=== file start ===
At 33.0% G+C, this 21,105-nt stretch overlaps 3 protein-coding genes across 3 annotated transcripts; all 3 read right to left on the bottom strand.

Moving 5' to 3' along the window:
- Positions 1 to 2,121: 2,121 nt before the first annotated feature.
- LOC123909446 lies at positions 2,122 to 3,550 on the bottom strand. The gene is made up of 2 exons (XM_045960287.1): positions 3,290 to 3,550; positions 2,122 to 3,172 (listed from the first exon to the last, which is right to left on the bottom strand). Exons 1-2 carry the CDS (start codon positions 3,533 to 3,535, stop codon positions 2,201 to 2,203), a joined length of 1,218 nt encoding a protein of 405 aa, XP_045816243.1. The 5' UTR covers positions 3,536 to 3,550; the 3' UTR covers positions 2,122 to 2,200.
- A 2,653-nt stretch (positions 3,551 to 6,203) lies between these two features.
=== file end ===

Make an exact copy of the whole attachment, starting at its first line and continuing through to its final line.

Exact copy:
At 33.0% G+C, this 21,105-nt stretch overlaps 3 protein-coding genes across 3 annotated transcripts; all 3 read right to left on the bottom strand.

Moving 5' to 3' along the window:
- Positions 1 to 2,121: 2,121 nt before the first annotated feature.
- LOC123909446 lies at positions 2,122 to 3,550 on the bottom strand. The gene is made up of 2 exons (XM_045960287.1): positions 3,290 to 3,550; positions 2,122 to 3,172 (listed from the first exon to the last, which is right to left on the bottom strand). Exons 1-2 carry the CDS (start codon positions 3,533 to 3,535, stop codon positions 2,201 to 2,203), a joined length of 1,218 nt encoding a protein of 405 aa, XP_045816243.1. The 5' UTR covers positions 3,536 to 3,550; the 3' UTR covers positions 2,122 to 2,200.
- A 2,653-nt stretch (positions 3,551 to 6,203) lies between these two features.